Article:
Man in the know

Are we Lewis Hamil­ton fan boys? Karun doesn't think so

Evo India - - DRIVEN - KARUN CHAND­HOK @karun­chand­hok Now a full-time F1 com­men­ta­tor, Karun Chand­hok is In­dia's sec­ond For­mula 1 driver and the first to com­pete at Le Mans

IT’S BEEN A BUSY FEW MONTHS IN THE world of For­mula 1. Red Bull switched en­gines from Re­nault to Honda while their star driver Ric­cia­rdo has made a sur­pris­ing switch from Red Bull to Re­nault. Alonso has made a less sur­pris­ing but dis­ap­point­ing de­ci­sion to walk away from F1 af­ter a fairly dire spell with Mclaren while Fer­rari have cho­sen to break away with tra­di­tion and give young­ster Charles Le­clerc a chance in 2019.

In con­trast to his de­meanour on most race week­ends, Kimi Raikko­nen has de­cided that he’s still mo­ti­vated enough to com­pete in F1 and has signed a two year deal with the Sauber team where he started his ca­reer back in 2001. Else­where, Force In­dia went into ad­min­is­tra­tion but has come out of it now be­ing owned by Lawrence Stroll and his busi­ness part­ners. Oh and Car­los Sainz and For­mula 2 ace Lando Nor­ris have signed for Mclaren. F1’s 2019 ‘silly sea­son’ has been a crazy one!

On track how­ever, the story com­ing away Monza, and Europe, has re­ally got to be “How did Fer­rari, with the fastest car, a front row lock out and huge home crowd sup­port come away from the week­end fur­ther be­hind in the cham­pi­onship than when they went into it?”

Lewis Hamil­ton re­ally forced his way into the vic­tory this week­end and Mercedes played the team tac­tics game much bet­ter than their Ital­ian ri­vals. There was a feel­ing in the pad­dock that the Scud­e­ria was the quicker car all week­end but the Qual­i­fy­ing bat­tle amongst the top three was closer than ev­ery­one ex­pected. It truly was one of the best ses­sions I’ve seen in a long time.

Valt­teri Bot­tas seemed to sug­gest af­ter Qual­i­fy­ing that be­ing in front of Lewis gave the English­man a ben­e­fit of a cou­ple of tenths which was ex­actly what Mercedes wanted him to do. Rightly, they are very clear now that if they have to win the World Cham­pi­onship, they need to start play­ing the num­ber one, num­ber two card. So, when Raikko­nen came out of the pits be­hind Vet­tel for both runs in Q3, it was very con­fus­ing. Kimi him­self seemed slightly un­sure of the plan as there was a bit of team ra­dio chat on the fi­nal out­lap, ask­ing if they stay in that or­der. Seb got a dis­tant tow from Lewis but Kimi got a much bet­ter dou­ble slip­stream which I’m sure didn’t please their Ger­man ace. One thing’s for sure, in the dom­i­nant Fer­rari era of Michael Schu­macher, Ross Brawn and Jean Todt, there’s no way that the num­ber two driver would have been given the same free­dom.

Ahead of the race, I did won­der if Fer­rari had de­cided to im­ple­ment team or­ders. The eas­i­est thing to do would have been to tell Kimi not to fight Se­bas­tian into the first chi­cane or if they don’t sort it out straight away, then let him past into the sec­ond chi­cane be­fore play­ing the rear gun­ner role. This was a golden op­por­tu­nity to re­duce the points gap from 17 to 7 by scor­ing a 1-2 when they clearly had the pace to do it.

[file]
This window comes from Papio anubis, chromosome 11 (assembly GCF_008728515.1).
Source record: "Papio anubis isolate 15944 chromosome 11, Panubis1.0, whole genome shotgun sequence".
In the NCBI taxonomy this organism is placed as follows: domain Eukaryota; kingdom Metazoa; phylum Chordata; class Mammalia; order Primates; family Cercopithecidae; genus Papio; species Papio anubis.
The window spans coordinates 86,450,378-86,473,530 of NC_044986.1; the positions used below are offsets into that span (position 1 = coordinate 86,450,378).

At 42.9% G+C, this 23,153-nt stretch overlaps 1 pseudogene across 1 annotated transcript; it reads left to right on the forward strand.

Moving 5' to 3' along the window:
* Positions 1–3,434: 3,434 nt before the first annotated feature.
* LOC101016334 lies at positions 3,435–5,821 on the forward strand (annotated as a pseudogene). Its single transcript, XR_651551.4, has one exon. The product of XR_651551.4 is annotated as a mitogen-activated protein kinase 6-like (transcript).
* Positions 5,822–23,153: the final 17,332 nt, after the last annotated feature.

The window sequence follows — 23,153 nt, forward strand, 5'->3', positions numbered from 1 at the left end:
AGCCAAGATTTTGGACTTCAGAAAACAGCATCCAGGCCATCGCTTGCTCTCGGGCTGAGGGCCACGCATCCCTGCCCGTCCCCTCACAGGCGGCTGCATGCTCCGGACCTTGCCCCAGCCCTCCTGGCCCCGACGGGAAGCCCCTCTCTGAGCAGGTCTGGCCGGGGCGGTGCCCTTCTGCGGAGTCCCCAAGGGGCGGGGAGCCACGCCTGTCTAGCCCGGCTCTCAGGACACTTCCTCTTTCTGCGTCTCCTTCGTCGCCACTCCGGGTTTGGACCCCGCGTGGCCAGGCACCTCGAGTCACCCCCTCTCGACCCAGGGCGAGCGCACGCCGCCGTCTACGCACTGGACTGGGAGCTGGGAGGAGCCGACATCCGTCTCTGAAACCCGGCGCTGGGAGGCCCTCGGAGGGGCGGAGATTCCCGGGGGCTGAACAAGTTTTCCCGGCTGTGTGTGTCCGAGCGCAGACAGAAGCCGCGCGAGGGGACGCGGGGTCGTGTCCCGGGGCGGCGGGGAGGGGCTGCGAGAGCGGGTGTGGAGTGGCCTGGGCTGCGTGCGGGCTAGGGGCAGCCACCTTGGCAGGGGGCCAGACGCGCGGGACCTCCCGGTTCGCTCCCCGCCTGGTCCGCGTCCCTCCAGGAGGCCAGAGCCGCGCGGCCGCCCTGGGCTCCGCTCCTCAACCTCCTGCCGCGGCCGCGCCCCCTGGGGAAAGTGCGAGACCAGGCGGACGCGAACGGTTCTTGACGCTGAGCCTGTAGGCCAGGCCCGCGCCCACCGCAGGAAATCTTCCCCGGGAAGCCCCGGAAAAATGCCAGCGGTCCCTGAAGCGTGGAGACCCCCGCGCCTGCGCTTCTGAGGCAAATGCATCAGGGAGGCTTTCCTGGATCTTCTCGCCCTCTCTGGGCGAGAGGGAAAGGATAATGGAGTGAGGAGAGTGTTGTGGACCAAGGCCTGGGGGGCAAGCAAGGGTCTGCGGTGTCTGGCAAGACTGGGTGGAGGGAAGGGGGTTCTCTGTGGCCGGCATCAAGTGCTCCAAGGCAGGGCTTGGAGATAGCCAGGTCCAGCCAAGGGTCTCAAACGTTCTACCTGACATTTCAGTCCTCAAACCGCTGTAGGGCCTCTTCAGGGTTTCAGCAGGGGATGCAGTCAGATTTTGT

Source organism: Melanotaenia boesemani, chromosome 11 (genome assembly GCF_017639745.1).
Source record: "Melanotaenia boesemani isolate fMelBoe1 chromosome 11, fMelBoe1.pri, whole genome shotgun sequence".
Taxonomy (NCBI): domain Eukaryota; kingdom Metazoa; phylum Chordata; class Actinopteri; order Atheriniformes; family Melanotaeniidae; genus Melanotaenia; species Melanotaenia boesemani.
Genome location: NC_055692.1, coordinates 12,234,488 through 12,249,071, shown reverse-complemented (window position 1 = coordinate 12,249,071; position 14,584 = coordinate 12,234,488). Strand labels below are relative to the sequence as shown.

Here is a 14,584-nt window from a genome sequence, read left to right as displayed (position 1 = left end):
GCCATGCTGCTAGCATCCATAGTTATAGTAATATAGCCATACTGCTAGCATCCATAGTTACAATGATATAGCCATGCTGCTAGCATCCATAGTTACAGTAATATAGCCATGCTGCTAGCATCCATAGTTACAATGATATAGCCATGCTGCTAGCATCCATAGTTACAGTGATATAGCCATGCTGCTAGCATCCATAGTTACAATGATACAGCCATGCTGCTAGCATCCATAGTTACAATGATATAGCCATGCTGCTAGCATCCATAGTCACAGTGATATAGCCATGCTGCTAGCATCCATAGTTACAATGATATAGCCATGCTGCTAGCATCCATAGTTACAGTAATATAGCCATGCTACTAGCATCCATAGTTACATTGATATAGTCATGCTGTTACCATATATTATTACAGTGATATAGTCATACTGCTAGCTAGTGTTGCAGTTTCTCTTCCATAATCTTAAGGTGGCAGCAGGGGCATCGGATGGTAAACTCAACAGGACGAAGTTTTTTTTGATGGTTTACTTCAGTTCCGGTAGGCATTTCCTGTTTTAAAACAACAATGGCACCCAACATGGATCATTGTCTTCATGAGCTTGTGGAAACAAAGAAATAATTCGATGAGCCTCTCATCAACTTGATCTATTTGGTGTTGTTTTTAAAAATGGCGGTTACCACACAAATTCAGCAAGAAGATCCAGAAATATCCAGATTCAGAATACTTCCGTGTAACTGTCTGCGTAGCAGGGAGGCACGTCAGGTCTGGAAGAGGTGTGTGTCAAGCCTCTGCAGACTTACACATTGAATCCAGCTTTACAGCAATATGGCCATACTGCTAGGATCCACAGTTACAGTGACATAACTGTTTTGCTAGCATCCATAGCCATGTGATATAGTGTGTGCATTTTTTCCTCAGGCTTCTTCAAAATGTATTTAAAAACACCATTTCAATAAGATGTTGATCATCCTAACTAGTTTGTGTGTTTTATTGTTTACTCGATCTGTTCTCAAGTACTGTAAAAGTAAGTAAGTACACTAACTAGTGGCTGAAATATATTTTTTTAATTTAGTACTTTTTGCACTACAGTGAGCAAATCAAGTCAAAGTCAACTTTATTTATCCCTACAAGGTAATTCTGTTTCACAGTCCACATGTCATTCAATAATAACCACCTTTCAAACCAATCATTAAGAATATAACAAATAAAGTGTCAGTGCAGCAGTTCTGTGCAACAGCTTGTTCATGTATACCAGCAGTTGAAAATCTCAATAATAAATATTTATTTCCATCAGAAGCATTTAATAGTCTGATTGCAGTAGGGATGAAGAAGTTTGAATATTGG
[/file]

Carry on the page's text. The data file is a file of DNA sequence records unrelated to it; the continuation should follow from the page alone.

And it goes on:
The col­li­sion be­tween Lewis and Se­bas­tian was just a typ­i­cal rac­ing in­ci­dent that we’ve seen many times at a chi­cane in Monza – two driv­ers both charg­ing hard and nei­ther re­ally want­ing to give in but with the ben­e­fit of hind­sight, I think Seb will re­gret how he played that. Ev­ery wheel to wheel bat­tle you do as a rac­ing driver is a game of risk ver­sus re­ward and it’s clear that Seb would have been bet­ter off let­ting Lewis take the place at that mo­ment. Be­ing third on lap one was go­ing to be a lot bet­ter than fac­ing the wrong way.

The next key point of the race came around the pit­stops. Kimi and Lewis were driv­ing beau­ti­fully up front in that open­ing stint. Mercedes told Lewis to do the op­po­site of Kimi on strat­egy and when the Fer­rari man pit­ted on lap 20, Lewis de­liv­ered three very strong laps on his worn Su­per Softs. This was key to what hap­pened to Kimi later in the race.

With any race tyre, in gen­eral, the more gen­tly you use it dur­ing the early laps of it’s first heat cy­cle, the longer they will last. Be­cause Lewis was push­ing like crazy and able to de­liver some very fast laps, Fer­rari was forced to tell Kimi to push hard straight away, not al­low­ing him to bring the tyres in gen­tly. This meant that he started to get some blis­ter­ing on the rear tyres sooner than they ex­pected and when Mercedes played the team card of back­ing Bot­tas up into Raikko­nen, Kimi had to bat­tle on in the dirty air which didn’t help the blis­ter­ing.

It was in­ter­est­ing to see how many peo­ple on so­cial me­dia were tweet­ing with com­ments like “Lewis only won that race be­cause of the Mercedes team tac­tics.” I think that’s un­fair. He won that race be­cause Fer­rari didn’t play the team tac­tics game as well all week­end and start­ing with the tyre choices. He won that race by be­ing op­por­tunis­tic and with cal­cu­lated ag­gres­sion on lap one. He won that race be­cause of 'ham­mer time' in those laps af­ter Kimi’s pit­stop and forced the Finn to go too hard too soon on his Soft tyres.

It also re­ally winds me up when peo­ple say we’re be­ing bi­ased to­wards Lewis. Last year, with seven races to go, Lewis led Se­bas­tian by 3 points when Mercedes still had the faster car. This year, he’s 30 points in front when the Fer­rari has been more com­pet­i­tive than in 2017. That’s not be­ing bi­ased – that’s just fact. Scud­e­ria is go­ing to need plenty more of Spa like week­ends be­tween now and Abu Dhabi to turn around that deficit! ⌧

'It re­ally winds me up when peo­ple say we’re be­ing bi­ased to­wards


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